Should we have a Second Referendum? Watch

blossomblue
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The Brexit Referendum of 2016 declared that the British public voted to leave the European Union.
The vote declared that 51.9% of the public wanted to leave and 48.1% wanted to remain.
There are recent murmurings in parliament and in Britain of a potential second referendum.

What is your opinion?
Would it be anti-democratic?
What are the pros and cons of a second referendum?
Should there even be a second referendum?
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Davij 038 II
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I don’t support referendums, at least not in our current parliamentary framework as they simply don’t work as it’s lead up the absurd situation of a remainer parliament trying to implement brexit.

A second referendum is a catastrophically stupid idea and a complete waste of time. Militant remainders should just grow a pair and cancel it, which is what one of the few principled ones I have any time for (Ken Clarke- who voted against the referendum) attempted to do.
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Aivicore
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I'm sitting on the fence. (Voted remain, FTR)

We know so much more now that the results could be very different. But at the same time, if the result changed, militant leavers would hold it over the rest of us for the next 20 years and claim that Britain would have been fixed if we'd just gone through with it. It would probably become a huge political tool again and again.

The first referendum should never have been called, but it's already happened now so I'm just waiting for us to leave.
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Burton Bridge
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#4
No
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ThomH97
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#5
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#5
52% isn't enough to leave for 40 years. And if it were the other way round, losing at 48% wouldn't be enough to stay in for another 40 years either. A second referendum doesn't really help with this issue, as it's a problem with the EU itself. We need to be in 'forever' but it would be insane to commit to something so undemocratic and with an agenda so distinct from our own 'forever'.
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ecolier
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#6
Let's have a referendum on if we should have a second referendum.
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LostAccount
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#7
I support a Best Of Three. Just in case remain wins.

Also the result should be ignored anyway, just like first.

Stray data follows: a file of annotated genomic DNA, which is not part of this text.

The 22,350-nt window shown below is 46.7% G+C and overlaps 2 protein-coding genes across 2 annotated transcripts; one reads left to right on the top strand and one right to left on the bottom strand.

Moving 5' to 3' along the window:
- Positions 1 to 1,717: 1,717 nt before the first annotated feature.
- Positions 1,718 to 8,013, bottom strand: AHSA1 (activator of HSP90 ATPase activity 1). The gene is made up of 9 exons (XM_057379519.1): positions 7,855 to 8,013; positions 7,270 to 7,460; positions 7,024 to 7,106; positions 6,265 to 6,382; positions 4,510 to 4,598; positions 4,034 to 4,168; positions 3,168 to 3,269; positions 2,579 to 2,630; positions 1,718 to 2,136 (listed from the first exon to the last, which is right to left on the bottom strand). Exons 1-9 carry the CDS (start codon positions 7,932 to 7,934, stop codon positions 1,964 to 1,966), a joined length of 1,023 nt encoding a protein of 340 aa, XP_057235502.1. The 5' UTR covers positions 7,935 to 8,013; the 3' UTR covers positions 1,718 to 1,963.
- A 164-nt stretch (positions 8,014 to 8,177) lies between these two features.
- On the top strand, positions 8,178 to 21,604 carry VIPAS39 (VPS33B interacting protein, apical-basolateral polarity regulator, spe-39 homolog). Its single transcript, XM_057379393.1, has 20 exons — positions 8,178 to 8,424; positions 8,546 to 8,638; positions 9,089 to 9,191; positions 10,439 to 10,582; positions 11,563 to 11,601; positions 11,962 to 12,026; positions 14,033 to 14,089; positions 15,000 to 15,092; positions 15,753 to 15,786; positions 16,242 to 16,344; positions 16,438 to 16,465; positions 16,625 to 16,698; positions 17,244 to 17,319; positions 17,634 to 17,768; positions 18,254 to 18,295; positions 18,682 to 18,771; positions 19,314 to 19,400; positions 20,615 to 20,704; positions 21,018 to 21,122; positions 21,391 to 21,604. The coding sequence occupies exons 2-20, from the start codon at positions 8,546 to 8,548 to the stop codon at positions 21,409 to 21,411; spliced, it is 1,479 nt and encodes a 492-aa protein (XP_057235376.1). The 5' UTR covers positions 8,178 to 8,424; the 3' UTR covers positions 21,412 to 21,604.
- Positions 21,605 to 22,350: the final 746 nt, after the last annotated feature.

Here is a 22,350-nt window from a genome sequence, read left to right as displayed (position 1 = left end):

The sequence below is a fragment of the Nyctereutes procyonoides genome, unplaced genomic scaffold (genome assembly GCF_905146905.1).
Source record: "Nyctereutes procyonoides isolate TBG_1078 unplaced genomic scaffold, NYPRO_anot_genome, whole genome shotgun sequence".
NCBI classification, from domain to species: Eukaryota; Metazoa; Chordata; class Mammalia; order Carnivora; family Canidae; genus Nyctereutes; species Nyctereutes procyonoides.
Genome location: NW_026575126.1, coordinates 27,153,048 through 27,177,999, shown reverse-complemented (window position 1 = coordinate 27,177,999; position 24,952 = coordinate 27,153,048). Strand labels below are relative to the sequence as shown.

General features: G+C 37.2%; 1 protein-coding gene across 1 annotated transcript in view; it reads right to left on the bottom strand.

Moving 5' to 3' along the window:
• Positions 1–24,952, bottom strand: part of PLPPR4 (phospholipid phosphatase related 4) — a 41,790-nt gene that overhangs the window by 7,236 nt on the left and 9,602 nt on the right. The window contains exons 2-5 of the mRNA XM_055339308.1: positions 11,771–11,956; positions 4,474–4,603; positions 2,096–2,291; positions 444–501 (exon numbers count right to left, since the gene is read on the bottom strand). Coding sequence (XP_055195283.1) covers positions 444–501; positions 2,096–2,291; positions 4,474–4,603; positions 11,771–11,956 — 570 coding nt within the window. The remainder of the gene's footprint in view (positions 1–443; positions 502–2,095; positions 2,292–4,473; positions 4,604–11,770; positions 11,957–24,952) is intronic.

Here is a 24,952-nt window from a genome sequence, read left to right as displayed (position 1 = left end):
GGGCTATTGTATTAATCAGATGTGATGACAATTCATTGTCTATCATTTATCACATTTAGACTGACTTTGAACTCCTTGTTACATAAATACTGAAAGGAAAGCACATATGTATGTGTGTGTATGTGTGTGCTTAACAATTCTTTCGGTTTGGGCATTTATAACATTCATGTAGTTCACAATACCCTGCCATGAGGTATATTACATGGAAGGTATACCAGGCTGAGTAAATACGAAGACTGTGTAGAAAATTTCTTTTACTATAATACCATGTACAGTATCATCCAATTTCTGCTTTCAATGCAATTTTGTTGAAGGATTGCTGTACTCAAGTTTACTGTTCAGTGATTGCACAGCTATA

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username4540078
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I initially did not think a second referendum was justified.

However after almost three years in which Brexit supporters have consistently demonstrated that they do not have a clue what they want and the current impasse in Parliament, there is a very strong case for one.
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xDron3
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#9
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Whatever, I just want it to be over and done with. I'm sick to death of hearing about it.

What difference will it make to our lives really? I'll go to work at 9am still and leave at the same time.
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ThomH97
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(Original post by Trotsky's Iceaxe)
I initially did not think a second referendum was justified.

However after almost three years in which Brexit supporters have consistently demonstrated that they do not have a clue what they want and the current impasse in Parliament, there is a very strong case for one.
I agree with your first point (though not necessarily your conclusion), but Parliament not doing its job because they (overall) wanted the other outcome is unacceptable.
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username4540078
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(Original post by ThomH97)
I agree with your first point (though not necessarily your conclusion), but Parliament not doing its job because they (overall) wanted the other outcome is unacceptable.
Brexit supporters had the opportunity to elect a party that fully supported Brexit in 2017. However instead of backing UKIP (less than one in 50 people voted for UKIP), they decided to split their vote over two parties that were deeply divided over Brexit. They are getting the very outcome they voted for.
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Andrew97
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(Original post by ecolier)
Let's have a referendum on if we should have a second referendum.
I want a referendum on that,
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ThomH97
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(Original post by Trotsky's Iceaxe)
Brexit supporters had the opportunity to elect a party that fully supported Brexit in 2017. However instead of backing UKIP (less than one in 50 people voted for UKIP), they decided to split their vote over two parties that were deeply divided over Brexit. They are getting the very outcome they voted for.